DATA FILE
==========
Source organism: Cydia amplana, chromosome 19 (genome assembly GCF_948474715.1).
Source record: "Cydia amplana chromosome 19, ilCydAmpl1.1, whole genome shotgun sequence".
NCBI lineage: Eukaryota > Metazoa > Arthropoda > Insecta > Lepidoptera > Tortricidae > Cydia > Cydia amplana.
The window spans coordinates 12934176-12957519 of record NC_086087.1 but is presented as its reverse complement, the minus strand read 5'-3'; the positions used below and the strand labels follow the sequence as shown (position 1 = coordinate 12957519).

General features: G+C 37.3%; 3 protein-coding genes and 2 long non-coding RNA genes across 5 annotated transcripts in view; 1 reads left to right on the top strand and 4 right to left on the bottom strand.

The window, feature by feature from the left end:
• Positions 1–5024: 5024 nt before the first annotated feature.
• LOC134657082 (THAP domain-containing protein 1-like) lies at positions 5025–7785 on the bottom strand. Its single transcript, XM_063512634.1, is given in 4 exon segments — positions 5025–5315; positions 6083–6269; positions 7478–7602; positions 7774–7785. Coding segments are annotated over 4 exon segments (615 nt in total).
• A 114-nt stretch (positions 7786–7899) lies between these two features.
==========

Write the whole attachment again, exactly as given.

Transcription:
Source organism: Cydia amplana, chromosome 19 (genome assembly GCF_948474715.1).
Source record: "Cydia amplana chromosome 19, ilCydAmpl1.1, whole genome shotgun sequence".
NCBI lineage: Eukaryota > Metazoa > Arthropoda > Insecta > Lepidoptera > Tortricidae > Cydia > Cydia amplana.
The window spans coordinates 12934176-12957519 of record NC_086087.1 but is presented as its reverse complement, the minus strand read 5'-3'; the positions used below and the strand labels follow the sequence as shown (position 1 = coordinate 12957519).

General features: G+C 37.3%; 3 protein-coding genes and 2 long non-coding RNA genes across 5 annotated transcripts in view; 1 reads left to right on the top strand and 4 right to left on the bottom strand.

The window, feature by feature from the left end:
• Positions 1–5024: 5024 nt before the first annotated feature.
• LOC134657082 (THAP domain-containing protein 1-like) lies at positions 5025–7785 on the bottom strand. Its single transcript, XM_063512634.1, is given in 4 exon segments — positions 5025–5315; positions 6083–6269; positions 7478–7602; positions 7774–7785. Coding segments are annotated over 4 exon segments (615 nt in total).
• A 114-nt stretch (positions 7786–7899) lies between these two features.